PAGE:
[8] https://yougov.co.uk/news/2016/07/06/ikeas-drawer-debacle-wont-destroy-uk-image/

[9] https://mic.com/articles/130147/researchers-are-now-able-to-measure-just-how-embarrassing-an-uncool-brand-is#.T70A15Xkv

[10] http://www.business2community.com/branding/4-reasons-dishonesty-can-kill-brand-faster-bad-strategy-01084600#5XME1zbb2yep2m34.97

[11] https://www.washingtonpost.com/lifestyle/style/at-long-last-brian-williams-is-back–humbled-and-demoted-to-low-rated-msnbc/2015/09/21/ea423408-6077-11e5-b38e-06883aacba64_story.html

[12] http://www.wholefoodsmarket.com/mission-values

[13] http://www.vanityfair.com/news/2016/09/brooke-buchanan-theranos-whole-foods

[14] http://www.fda.gov/ICECI/EnforcementActions/WarningLetters/2016/ucm506089.htm

[15] http://www.investopedia.com/articles/markets/062016/what-whole-foods-latest-woes-mean-stock-wfm.asp

[16] http://money.cnn.com/2016/07/27/investing/whole-foods-earnings-july

[17] http://metro.co.uk/2016/01/31/goodbye-findus-crispy-pancakes-brand-dogged-by-horsemeat-scandal-is-to-disappear-5654449/

How Brexit Presents Big Opportunities for Small Brands

Eleven Branding Lessons: Keeping a Sharp Eye on Your No.1 Asset

Once the heavy lifting in creating your brand is done, basic care and ongoing maintenance to preserve and protect it must not be overlooked. “Nurture your brand as you would a child,” says brand expert Jagdeep Kapoor, author of the bestselling “Twenty-Four Brand Mantras.” Just like all living things, a brand requires nurturing to remain healthy and to grow.

From creation through to end-of-life, a brand can encounter unexpected challenges arising from all sorts of corners, not just from the competition. From a poorly planned campaign to a corporate takeover, and from an outspoken CEO to a badly chosen name, a few examples that made recent headline news are worth a closer look to form takeaways and lessons learned for brand owners and managers everywhere.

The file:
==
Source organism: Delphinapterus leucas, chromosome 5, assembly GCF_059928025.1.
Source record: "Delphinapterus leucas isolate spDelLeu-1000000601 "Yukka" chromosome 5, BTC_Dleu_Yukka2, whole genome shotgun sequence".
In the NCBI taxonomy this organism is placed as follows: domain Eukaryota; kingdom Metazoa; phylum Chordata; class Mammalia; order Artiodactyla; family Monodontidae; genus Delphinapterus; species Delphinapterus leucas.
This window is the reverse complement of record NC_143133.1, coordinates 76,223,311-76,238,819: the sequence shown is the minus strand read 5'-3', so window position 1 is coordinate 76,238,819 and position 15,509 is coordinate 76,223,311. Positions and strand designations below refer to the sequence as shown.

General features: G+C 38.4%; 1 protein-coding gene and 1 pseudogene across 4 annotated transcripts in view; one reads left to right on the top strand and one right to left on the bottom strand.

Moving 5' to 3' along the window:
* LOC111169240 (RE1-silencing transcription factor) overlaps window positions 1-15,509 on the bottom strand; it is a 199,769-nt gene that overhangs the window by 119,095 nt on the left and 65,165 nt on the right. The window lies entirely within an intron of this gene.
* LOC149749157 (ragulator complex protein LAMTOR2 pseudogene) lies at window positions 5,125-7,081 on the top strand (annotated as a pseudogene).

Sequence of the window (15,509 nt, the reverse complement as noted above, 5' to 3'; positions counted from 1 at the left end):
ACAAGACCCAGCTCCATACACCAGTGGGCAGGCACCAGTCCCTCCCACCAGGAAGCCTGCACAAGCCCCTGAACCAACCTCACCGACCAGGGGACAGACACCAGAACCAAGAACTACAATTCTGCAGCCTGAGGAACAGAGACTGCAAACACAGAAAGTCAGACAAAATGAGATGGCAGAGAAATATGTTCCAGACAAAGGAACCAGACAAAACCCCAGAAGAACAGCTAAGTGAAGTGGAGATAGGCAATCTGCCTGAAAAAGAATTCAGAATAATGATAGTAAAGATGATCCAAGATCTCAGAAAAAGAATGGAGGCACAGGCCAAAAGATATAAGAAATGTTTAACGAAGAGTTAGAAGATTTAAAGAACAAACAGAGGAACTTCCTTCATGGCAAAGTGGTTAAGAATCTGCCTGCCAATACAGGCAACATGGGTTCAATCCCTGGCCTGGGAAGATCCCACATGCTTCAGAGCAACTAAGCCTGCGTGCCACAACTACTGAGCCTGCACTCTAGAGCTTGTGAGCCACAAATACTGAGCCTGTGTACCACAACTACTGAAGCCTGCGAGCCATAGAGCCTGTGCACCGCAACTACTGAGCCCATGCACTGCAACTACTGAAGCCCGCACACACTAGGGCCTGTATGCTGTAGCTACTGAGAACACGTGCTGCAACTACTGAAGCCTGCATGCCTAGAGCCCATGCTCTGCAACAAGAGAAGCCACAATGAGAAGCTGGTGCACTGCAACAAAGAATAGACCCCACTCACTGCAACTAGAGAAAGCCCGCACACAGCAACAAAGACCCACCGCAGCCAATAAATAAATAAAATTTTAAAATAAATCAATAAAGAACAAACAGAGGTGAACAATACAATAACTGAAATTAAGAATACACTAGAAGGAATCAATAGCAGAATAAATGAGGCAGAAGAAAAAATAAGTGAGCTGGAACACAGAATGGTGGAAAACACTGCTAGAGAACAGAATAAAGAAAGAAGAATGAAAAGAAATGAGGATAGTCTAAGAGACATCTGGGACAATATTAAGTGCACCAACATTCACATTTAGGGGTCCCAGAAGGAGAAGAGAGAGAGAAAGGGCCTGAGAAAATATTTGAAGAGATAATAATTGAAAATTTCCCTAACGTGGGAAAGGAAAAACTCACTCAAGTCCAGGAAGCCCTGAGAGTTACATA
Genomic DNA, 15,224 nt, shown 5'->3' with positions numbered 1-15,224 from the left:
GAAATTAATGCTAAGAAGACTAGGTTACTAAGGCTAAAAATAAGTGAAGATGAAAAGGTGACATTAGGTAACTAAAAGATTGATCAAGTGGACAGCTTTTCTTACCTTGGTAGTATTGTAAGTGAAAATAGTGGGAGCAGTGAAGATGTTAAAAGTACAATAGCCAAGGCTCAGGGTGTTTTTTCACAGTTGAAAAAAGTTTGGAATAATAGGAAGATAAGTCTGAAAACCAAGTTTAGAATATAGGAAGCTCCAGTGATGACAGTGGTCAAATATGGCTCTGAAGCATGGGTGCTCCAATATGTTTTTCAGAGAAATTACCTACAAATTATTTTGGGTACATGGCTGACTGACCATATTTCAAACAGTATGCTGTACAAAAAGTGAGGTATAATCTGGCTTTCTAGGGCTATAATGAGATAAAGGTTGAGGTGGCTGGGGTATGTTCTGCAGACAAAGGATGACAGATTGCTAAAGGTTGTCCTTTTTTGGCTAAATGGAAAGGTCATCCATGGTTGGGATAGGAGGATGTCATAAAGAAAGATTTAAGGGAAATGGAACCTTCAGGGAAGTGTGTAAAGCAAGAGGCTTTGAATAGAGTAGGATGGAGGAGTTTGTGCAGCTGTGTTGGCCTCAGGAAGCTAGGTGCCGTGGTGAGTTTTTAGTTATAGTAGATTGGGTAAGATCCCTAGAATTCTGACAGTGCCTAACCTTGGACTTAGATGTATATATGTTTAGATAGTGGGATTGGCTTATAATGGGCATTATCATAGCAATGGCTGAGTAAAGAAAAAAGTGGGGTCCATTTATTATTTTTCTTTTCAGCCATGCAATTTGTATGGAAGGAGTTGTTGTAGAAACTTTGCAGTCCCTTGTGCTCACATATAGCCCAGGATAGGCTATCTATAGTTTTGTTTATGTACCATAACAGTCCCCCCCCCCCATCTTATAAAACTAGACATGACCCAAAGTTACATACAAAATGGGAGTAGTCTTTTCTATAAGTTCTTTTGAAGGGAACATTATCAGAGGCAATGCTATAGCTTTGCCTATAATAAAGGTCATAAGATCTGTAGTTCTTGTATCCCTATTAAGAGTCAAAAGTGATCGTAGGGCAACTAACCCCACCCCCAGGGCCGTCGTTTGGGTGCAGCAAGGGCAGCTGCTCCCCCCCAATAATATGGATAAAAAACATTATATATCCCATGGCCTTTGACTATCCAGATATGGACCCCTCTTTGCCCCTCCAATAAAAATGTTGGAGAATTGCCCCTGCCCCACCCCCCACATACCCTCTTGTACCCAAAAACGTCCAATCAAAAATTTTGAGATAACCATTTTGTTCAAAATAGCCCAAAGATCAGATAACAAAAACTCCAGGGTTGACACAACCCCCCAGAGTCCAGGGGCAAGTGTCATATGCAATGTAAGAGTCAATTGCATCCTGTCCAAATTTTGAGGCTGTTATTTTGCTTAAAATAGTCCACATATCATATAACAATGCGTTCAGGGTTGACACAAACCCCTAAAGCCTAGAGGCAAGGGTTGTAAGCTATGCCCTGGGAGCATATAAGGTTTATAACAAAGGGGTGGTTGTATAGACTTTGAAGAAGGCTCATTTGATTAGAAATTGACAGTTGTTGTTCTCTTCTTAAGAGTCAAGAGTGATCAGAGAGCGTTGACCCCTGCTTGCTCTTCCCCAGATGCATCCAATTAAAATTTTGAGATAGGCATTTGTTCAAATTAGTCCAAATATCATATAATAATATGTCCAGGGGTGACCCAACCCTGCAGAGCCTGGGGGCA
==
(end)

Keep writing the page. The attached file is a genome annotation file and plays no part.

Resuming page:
Case Study: Rhode Island Is Not Iceland – Tourism Campaign Has Too Many Mistakes, Says Governor

America’s smallest state ought to know that details matter. When Rhode Island set out to create its new $5 million integrated tourism and new business promotion campaign, big guns were brought in. Who better, you might think, than Milton Glaser, the graphic designer who created the iconic  I ❤ NY campaign?

Lesson #1: Politics matter! Milton Glaser and Havas PR North America, chosen for the PR contract, are New York City firms, not Rhode Island firms.

Rhode Island Logos 600px

The newly launched campaign featuring a slogan “Cooler & Warmer” left many people cold…and guessing. What does it mean, they queried across social media channels. One Commerce Corporation board member said he saw “no emotional connection” and “no personal brand to the state or the people.”[1]

 Rhode Island And Harpa Tweet

An ATOM Media executive in Providence, RI said, “Usually a slogan is something that people know instantly and understand. I think the fact that you need to explain it could be a little problematic.”[2] That sentiment was echoed by the owner of a Newport, RI marketing and graphic design agency, who said the slogan, “Doesn’t make any sense to me. In order to create a good tagline you have to have a brand strategy.[3]

Lesson #2: Brand strategy comes before name, tagline and logo creation.

Lesson #3: Graphics must reflect and express a brand’s persona, and that must be one that resonates with people, not one that needs to be explained.

Lesson #4: Social media matters! A tagline containing a special character or symbol (such as the ampersand in Cooler & Warmer) won’t function as a hashtag[4]. Ever.

That wasn’t all. A YouTube video released with great fanfare was yanked within 24 hours when it was pointed out, “Hey, that’s not Rhode Island — that’s the Harpa concert hall and conference center in Reykjavik. Iceland.”[5] Other footage featured a highly acclaimed restaurateur who had already moved his operation to Boston. And the video also claimed 20 percent of America’s historic sites are in the little Ocean State, when it’s actually 2 percent.[6]